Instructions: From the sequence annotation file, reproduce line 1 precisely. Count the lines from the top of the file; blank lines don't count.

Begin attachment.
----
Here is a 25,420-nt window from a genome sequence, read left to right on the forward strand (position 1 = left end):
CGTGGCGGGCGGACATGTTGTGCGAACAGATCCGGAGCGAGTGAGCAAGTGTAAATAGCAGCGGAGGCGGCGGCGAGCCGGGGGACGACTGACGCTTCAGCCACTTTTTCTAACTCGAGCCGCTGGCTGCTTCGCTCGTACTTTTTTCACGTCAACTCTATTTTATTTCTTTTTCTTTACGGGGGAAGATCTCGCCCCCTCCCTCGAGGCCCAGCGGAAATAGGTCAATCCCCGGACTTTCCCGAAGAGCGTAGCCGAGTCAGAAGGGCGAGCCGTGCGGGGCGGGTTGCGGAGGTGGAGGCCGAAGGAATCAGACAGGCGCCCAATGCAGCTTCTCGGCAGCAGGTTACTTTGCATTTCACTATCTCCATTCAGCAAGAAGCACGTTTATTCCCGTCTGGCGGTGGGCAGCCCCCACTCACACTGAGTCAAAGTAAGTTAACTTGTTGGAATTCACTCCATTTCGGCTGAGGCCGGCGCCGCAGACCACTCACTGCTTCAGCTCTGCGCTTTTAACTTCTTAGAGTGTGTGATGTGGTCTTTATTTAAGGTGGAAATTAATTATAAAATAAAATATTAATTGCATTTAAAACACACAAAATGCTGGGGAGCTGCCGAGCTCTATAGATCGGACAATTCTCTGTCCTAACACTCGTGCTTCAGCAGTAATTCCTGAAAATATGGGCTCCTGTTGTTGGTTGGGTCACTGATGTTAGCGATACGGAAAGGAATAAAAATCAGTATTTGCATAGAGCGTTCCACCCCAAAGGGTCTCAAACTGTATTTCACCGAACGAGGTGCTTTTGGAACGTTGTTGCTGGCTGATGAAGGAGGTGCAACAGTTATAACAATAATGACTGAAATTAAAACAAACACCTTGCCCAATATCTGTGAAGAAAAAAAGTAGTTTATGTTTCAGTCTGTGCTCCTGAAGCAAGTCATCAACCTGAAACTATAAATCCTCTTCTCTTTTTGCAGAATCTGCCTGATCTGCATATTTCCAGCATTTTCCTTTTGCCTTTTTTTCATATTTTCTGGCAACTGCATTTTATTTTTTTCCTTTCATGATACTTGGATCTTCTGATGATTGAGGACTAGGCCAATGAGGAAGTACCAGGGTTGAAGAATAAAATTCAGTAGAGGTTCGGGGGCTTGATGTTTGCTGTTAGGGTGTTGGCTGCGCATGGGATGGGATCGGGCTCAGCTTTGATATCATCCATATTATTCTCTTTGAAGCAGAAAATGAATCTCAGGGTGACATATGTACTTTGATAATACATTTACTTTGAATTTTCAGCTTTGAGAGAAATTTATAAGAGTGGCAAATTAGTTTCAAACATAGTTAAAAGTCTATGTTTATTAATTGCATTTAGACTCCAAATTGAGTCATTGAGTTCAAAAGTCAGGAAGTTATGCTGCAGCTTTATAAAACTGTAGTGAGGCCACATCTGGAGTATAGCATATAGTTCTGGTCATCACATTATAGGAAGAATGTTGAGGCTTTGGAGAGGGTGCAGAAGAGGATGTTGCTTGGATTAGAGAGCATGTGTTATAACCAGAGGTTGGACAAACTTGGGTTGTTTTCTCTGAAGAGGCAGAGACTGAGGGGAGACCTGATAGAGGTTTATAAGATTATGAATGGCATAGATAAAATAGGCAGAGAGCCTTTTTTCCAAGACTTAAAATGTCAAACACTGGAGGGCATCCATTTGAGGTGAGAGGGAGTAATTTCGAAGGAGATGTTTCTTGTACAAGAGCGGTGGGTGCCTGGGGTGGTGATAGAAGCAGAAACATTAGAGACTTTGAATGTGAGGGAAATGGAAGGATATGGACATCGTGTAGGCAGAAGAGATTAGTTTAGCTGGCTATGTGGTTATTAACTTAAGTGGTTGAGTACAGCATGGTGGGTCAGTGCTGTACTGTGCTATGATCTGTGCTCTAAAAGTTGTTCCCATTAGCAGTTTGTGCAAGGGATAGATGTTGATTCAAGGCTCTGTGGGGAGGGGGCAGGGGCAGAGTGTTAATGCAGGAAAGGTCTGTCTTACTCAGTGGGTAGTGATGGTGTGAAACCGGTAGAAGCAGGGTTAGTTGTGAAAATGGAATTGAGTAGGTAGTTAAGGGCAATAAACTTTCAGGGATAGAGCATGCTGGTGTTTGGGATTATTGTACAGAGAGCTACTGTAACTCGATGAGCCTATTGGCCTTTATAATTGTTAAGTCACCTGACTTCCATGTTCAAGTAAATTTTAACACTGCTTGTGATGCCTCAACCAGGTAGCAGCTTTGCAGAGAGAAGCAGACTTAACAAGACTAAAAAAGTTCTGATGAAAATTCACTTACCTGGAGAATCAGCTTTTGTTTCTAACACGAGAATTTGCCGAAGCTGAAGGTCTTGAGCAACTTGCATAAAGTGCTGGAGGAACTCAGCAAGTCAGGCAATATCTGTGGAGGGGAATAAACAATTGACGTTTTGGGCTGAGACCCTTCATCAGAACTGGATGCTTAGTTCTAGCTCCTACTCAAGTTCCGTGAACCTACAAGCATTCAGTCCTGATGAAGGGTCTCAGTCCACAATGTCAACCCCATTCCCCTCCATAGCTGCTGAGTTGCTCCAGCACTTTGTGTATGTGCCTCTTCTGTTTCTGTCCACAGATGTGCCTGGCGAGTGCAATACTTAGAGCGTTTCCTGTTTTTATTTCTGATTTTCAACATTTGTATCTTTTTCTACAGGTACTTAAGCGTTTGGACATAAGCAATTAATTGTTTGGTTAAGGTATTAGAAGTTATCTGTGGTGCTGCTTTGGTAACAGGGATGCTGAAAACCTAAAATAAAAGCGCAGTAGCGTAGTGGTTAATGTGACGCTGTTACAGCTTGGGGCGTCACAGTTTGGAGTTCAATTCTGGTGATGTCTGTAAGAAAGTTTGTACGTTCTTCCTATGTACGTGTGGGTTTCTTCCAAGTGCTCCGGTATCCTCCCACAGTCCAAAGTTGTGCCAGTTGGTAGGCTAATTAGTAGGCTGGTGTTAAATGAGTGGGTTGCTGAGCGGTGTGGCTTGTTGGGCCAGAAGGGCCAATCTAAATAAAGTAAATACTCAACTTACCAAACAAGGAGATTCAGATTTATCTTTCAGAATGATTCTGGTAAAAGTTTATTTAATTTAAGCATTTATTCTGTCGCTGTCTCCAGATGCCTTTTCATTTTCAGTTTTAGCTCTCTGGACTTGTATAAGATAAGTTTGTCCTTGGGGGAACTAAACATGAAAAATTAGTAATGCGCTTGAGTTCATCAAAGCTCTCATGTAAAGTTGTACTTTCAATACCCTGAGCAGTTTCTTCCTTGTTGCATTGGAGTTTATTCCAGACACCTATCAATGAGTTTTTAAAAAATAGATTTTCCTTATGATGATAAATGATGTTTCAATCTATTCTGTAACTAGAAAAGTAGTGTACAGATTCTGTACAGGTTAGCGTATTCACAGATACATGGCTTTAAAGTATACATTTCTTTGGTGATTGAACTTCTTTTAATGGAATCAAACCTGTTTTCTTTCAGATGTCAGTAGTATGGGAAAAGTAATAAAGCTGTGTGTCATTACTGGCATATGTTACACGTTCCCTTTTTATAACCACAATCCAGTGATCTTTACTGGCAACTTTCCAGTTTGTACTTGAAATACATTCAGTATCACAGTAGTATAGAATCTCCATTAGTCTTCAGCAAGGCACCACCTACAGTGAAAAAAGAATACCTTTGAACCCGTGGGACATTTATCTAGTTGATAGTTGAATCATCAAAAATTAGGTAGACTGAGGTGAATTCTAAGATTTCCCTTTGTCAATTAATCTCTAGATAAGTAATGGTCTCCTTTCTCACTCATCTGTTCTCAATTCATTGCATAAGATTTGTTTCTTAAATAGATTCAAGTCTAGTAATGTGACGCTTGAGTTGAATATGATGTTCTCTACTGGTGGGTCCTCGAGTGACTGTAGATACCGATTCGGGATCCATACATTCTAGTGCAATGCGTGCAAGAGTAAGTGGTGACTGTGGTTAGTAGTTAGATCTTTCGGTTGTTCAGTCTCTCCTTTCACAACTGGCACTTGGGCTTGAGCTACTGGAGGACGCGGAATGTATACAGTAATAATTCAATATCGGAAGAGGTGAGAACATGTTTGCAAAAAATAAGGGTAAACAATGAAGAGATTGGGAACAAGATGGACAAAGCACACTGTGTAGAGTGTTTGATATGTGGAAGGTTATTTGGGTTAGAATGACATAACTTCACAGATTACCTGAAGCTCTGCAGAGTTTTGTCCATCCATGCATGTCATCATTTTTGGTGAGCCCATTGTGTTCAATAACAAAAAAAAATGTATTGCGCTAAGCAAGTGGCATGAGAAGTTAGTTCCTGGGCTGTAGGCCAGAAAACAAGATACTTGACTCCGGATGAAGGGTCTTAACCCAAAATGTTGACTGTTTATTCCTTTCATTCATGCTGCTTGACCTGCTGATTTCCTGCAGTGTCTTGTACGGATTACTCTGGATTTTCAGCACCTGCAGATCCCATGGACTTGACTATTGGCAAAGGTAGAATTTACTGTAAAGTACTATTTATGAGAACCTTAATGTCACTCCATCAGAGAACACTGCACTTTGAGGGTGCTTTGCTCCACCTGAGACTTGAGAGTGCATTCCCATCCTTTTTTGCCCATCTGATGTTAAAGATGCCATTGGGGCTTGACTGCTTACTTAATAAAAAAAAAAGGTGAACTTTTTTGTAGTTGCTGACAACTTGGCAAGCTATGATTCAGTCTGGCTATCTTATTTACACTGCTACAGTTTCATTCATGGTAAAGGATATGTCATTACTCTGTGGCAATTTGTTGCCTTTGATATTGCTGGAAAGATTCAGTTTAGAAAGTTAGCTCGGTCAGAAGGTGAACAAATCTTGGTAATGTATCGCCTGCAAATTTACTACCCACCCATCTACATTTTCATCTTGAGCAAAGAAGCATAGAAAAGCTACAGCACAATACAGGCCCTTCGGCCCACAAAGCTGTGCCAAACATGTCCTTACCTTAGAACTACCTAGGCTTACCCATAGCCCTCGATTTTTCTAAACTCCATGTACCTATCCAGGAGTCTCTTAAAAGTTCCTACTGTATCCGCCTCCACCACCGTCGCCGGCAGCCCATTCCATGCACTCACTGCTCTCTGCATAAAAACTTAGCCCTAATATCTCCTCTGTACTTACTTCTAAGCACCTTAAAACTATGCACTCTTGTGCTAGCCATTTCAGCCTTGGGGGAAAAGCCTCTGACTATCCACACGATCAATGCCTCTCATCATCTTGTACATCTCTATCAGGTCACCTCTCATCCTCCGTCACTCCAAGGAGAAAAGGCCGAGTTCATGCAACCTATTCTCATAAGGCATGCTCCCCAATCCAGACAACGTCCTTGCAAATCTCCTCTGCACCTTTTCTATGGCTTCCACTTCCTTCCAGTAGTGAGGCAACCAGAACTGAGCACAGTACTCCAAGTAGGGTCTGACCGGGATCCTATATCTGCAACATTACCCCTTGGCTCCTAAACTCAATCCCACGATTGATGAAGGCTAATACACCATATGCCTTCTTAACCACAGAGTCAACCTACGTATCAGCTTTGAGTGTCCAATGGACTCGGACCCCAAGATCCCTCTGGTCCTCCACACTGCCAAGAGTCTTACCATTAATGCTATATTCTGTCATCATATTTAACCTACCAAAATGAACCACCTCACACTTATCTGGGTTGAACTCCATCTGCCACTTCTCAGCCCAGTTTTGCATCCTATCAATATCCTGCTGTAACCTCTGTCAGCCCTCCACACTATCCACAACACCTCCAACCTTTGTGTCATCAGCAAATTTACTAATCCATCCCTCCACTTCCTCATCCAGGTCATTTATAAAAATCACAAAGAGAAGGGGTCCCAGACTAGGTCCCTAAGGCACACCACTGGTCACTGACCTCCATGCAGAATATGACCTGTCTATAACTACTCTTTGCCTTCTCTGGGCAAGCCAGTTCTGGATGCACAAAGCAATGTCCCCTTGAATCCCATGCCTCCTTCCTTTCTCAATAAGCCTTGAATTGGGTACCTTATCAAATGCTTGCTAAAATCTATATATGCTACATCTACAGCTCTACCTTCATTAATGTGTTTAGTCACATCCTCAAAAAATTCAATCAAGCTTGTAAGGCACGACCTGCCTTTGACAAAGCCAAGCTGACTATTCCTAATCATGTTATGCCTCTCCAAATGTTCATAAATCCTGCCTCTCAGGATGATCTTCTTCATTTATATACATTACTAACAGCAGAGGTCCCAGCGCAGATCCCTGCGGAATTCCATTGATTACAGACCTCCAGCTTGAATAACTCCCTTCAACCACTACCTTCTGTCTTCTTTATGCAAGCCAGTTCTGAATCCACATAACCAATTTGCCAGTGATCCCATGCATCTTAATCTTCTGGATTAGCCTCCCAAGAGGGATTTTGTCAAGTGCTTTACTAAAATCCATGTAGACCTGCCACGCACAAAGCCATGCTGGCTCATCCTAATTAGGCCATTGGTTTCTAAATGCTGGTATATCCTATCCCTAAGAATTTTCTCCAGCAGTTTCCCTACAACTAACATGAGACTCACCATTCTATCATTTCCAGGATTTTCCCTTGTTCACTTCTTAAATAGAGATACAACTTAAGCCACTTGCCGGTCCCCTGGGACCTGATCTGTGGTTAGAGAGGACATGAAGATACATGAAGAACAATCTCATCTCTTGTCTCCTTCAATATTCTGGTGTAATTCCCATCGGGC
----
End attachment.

Here is a 25,420-nt window from a genome sequence, read left to right on the forward strand (position 1 = left end):